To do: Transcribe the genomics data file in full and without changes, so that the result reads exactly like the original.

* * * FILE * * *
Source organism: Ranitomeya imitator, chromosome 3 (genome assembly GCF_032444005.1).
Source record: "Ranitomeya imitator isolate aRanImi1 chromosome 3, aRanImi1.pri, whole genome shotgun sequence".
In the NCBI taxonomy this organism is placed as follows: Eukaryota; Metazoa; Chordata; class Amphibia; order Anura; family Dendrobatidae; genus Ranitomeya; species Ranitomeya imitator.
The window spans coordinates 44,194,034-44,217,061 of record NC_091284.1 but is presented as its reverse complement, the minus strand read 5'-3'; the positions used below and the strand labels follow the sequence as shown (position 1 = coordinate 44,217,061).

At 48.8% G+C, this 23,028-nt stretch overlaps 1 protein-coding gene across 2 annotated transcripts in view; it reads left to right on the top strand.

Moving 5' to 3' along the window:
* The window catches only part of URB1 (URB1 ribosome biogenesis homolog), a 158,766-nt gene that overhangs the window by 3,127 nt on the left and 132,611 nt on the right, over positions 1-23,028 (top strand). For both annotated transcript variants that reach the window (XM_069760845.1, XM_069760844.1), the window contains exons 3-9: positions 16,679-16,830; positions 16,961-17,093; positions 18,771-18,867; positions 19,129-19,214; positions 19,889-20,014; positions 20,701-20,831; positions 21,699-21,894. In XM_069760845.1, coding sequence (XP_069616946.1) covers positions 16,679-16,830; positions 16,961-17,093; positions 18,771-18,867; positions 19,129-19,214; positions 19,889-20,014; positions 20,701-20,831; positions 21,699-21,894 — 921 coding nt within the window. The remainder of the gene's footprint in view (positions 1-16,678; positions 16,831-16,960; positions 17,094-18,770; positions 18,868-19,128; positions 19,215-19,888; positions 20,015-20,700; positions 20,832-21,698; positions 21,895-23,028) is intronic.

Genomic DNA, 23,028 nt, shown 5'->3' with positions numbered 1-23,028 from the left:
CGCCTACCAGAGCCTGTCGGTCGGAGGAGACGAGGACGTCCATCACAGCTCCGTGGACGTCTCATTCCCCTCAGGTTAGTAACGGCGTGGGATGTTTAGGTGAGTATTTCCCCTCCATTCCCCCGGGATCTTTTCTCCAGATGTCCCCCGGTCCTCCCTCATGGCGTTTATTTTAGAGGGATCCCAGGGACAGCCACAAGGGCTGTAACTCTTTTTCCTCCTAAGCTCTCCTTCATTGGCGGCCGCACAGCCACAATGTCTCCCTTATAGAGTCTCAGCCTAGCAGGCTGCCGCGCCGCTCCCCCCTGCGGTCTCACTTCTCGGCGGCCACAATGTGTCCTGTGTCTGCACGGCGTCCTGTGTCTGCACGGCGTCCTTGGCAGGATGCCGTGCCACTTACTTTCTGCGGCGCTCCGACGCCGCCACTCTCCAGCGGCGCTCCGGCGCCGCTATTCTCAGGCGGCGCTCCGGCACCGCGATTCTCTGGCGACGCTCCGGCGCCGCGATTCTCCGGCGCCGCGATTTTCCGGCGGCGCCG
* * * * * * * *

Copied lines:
Source organism: Ranitomeya imitator, chromosome 3 (genome assembly GCF_032444005.1).
Source record: "Ranitomeya imitator isolate aRanImi1 chromosome 3, aRanImi1.pri, whole genome shotgun sequence".
In the NCBI taxonomy this organism is placed as follows: Eukaryota; Metazoa; Chordata; class Amphibia; order Anura; family Dendrobatidae; genus Ranitomeya; species Ranitomeya imitator.
The window spans coordinates 44,194,034-44,217,061 of record NC_091284.1 but is presented as its reverse complement, the minus strand read 5'-3'; the positions used below and the strand labels follow the sequence as shown (position 1 = coordinate 44,217,061).

At 48.8% G+C, this 23,028-nt stretch overlaps 1 protein-coding gene across 2 annotated transcripts in view; it reads left to right on the top strand.

Moving 5' to 3' along the window:
* The window catches only part of URB1 (URB1 ribosome biogenesis homolog), a 158,766-nt gene that overhangs the window by 3,127 nt on the left and 132,611 nt on the right, over positions 1-23,028 (top strand). For both annotated transcript variants that reach the window (XM_069760845.1, XM_069760844.1), the window contains exons 3-9: positions 16,679-16,830; positions 16,961-17,093; positions 18,771-18,867; positions 19,129-19,214; positions 19,889-20,014; positions 20,701-20,831; positions 21,699-21,894. In XM_069760845.1, coding sequence (XP_069616946.1) covers positions 16,679-16,830; positions 16,961-17,093; positions 18,771-18,867; positions 19,129-19,214; positions 19,889-20,014; positions 20,701-20,831; positions 21,699-21,894 — 921 coding nt within the window. The remainder of the gene's footprint in view (positions 1-16,678; positions 16,831-16,960; positions 17,094-18,770; positions 18,868-19,128; positions 19,215-19,888; positions 20,015-20,700; positions 20,832-21,698; positions 21,895-23,028) is intronic.

Genomic DNA, 23,028 nt, shown 5'->3' with positions numbered 1-23,028 from the left:
CGCCTACCAGAGCCTGTCGGTCGGAGGAGACGAGGACGTCCATCACAGCTCCGTGGACGTCTCATTCCCCTCAGGTTAGTAACGGCGTGGGATGTTTAGGTGAGTATTTCCCCTCCATTCCCCCGGGATCTTTTCTCCAGATGTCCCCCGGTCCTCCCTCATGGCGTTTATTTTAGAGGGATCCCAGGGACAGCCACAAGGGCTGTAACTCTTTTTCCTCCTAAGCTCTCCTTCATTGGCGGCCGCACAGCCACAATGTCTCCCTTATAGAGTCTCAGCCTAGCAGGCTGCCGCGCCGCTCCCCCCTGCGGTCTCACTTCTCGGCGGCCACAATGTGTCCTGTGTCTGCACGGCGTCCTGTGTCTGCACGGCGTCCTTGGCAGGATGCCGTGCCACTTACTTTCTGCGGCGCTCCGACGCCGCCACTCTCCAGCGGCGCTCCGGCGCCGCTATTCTCAGGCGGCGCTCCGGCACCGCGATTCTCTGGCGACGCTCCGGCGCCGCGATTCTCCGGCGCCGCGATTTTCCGGCGGCGCCG